Centre for Advanced International Theory (CAIT)

Advisory Board


Jens Bartelson

Jens Bartelson is Professor of Political Science at Lund University.  His fields of interest include international political theory, the history of political thought, political philosophy and social theory. He has written mainly about the concept of the sovereign state and the philosophy of world community. Jens is the author of Visions of World Community (Cambridge University Press, 2009), The Critique of the State (Cambridge University Press, 2001), A Genealogy of Sovereignty (Cambridge University Press, 1995) as well as of articles in journals such as International Studies Quarterly, Political Theory, Review of International Studies, European Journal of International Relations, European Journal of International Law, and International Sociology.


Lene Hansen

Lene Hansen is Professor of International Relations in the Department of Political Science at the University of Copenhagen.  Her research concerns the politics of representation, that is, the role of narratives, discourses and identity constructions for foreign and security policies. Lene's writings combine theory and methodology development with analysis of contemporary foreign policy issues, including the Danish debate on European integration, the Bosnian War and the Muhammad Cartoon Crisis, across a range of genre including autobiography, travel writing, and cartooning. She is also contributing to debates in Security Studies, particularly over gender, cyber security, securitization theory and the sociology of the field. Lene is currently working on a project on images and international security and one on feminist international political theory. She is the author of Security as Practice: Discourse Analysis and the Bosnian War (Routledge, 2006), and with Barry Buzan of The Evolution of International Security Studies (Cambridge University Press, 2009), as well as articles in journals like International Studies Quarterly, European Journal of International Relations, Millennium, Review of International Studies, and International Feminist Journal of Politics.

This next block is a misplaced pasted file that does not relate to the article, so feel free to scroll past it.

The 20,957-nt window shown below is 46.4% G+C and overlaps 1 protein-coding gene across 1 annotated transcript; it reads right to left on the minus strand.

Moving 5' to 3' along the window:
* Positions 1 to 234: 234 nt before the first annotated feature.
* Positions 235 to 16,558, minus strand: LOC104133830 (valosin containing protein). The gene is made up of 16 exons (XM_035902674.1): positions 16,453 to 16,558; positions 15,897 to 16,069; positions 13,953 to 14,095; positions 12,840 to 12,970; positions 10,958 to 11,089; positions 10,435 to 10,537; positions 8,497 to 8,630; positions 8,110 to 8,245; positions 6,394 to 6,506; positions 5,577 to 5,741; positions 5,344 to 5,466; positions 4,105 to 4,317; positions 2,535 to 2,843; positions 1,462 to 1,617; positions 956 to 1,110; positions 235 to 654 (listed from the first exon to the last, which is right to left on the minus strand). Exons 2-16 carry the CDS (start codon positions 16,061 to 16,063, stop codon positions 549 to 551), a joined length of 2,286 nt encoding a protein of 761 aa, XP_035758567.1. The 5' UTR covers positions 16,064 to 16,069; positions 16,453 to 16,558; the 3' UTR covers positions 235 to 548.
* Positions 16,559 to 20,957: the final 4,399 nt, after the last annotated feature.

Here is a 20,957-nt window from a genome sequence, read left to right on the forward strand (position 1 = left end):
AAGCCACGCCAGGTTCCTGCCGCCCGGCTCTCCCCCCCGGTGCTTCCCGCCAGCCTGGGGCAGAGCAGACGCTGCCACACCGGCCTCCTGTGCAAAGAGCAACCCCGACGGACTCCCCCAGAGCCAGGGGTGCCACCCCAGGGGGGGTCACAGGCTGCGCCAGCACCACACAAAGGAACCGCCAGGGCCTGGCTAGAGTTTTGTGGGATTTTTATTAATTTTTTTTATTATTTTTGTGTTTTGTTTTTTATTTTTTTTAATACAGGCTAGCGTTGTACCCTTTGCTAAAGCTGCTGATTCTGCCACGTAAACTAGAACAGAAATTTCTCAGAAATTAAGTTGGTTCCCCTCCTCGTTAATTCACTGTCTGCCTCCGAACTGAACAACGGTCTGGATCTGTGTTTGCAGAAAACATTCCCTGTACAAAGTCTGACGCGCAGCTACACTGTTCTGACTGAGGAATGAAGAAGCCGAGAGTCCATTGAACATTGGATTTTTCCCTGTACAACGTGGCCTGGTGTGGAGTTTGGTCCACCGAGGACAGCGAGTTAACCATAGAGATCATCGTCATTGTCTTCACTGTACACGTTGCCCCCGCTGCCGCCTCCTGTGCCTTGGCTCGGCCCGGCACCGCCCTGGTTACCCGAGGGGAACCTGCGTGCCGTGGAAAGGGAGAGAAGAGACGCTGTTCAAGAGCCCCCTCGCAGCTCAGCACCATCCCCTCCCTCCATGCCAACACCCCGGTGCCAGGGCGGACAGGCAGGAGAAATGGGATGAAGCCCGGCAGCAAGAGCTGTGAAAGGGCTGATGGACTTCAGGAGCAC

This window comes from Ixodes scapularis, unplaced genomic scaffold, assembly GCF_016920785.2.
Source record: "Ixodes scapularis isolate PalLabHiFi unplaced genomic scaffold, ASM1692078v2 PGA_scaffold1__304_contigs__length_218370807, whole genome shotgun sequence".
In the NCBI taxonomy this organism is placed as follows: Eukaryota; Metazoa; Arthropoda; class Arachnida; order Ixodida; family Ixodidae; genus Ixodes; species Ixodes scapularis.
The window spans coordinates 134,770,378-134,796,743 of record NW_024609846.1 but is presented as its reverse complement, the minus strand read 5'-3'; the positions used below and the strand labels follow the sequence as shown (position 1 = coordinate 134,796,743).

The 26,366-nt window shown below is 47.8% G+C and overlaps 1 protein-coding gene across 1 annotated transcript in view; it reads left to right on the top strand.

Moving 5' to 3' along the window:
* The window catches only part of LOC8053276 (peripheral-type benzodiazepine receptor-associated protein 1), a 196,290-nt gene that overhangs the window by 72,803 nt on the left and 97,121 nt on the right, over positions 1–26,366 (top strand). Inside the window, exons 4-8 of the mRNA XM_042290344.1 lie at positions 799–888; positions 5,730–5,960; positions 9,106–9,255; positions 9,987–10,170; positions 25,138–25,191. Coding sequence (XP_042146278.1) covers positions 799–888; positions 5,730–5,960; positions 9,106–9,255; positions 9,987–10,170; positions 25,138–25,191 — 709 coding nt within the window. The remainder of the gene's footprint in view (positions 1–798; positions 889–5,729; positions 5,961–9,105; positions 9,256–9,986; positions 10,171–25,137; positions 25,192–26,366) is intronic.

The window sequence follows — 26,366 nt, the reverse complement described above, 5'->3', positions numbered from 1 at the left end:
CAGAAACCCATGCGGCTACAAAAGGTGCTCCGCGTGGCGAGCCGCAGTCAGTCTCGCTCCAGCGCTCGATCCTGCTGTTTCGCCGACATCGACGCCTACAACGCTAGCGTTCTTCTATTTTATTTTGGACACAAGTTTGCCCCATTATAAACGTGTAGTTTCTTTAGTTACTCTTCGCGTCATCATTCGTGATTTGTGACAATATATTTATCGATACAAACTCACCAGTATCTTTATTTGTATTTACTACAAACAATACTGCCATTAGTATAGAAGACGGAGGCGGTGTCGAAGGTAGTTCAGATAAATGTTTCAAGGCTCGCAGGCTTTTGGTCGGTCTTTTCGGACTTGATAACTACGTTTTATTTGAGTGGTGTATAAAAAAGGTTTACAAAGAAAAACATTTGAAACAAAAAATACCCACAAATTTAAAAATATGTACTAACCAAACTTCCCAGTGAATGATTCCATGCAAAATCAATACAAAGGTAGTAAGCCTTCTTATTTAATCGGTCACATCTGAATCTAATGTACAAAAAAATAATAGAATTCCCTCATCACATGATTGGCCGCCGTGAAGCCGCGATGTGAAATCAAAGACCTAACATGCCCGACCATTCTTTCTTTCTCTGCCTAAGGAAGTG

Kimberly Hutchings

Kimberly Hutchings is Professor of International Relations at the London School of Economics. Her interests include feminist, postcolonial and critical international theory and ethics, as well as the work of Kant, Hegel, Foucault and Arendt. She is the author of Kant, Critique and Politics (1996), International Political Theory (1999), Hegel and Feminist Philosophy (2003) and Time and World Politics: thinking the present (2008). Her current work includes a collaborative project on politics and violence with Elizabeth Frazer (New College, Oxford) and ongoing work on the question of judgment in international ethical and political theory.


Naeem Inayatullah

Naeem Inayatullah is Professor of Politics at Ithaca College.  His research locates the Third World in international relations.  He shows how the history and theory of international relations are formed against ideas about “Indians”, demonstrating how classical theorists such as Smith, Hegel, and Marx construct their arguments via comparisons to non-European peoples.  His conceptualization of political economy as a capitalist global division of labor aims to reveal how contemporary conditions of wealth and poverty emerge from historical capitalism.  In addition, he works on the relationship between autobiography and theory construction as well as on how popular culture – especially music and television – expresses theoretical tensions.  With David Blaney, he is the co-author of International Relations and the Problem of Difference (Routledge 2004), and Savage Economics: Wealth, Poverty, and the Temporal Walls of Capitalism (Routledge 2010).  He is the editor of Autobiographical International Relations: I, IR (Routledge 2011). 


Alexander Wendt

Alexander Wendt is Mershon Professor of International Security and Professor of Political Science at The Ohio State University. He is interested in philosophical aspects of social science, with special reference to international relations. He is the author of several well-known articles, as well as Social Theory of International Politics (Cambridge, 1999.  Alexander is currently working on a book, Quantum Mind and Social Science, which explores the implications for social science of the possibility that consciousness is a macroscopic quantum mechanical phenomenon – in effect, that human beings are walking wave/particle dualities. He is also co-editor of International Theory (Cambridge), which he founded with Duncan Snidal to bring together scholarship from international relations theory, international legal theory, and international political theory.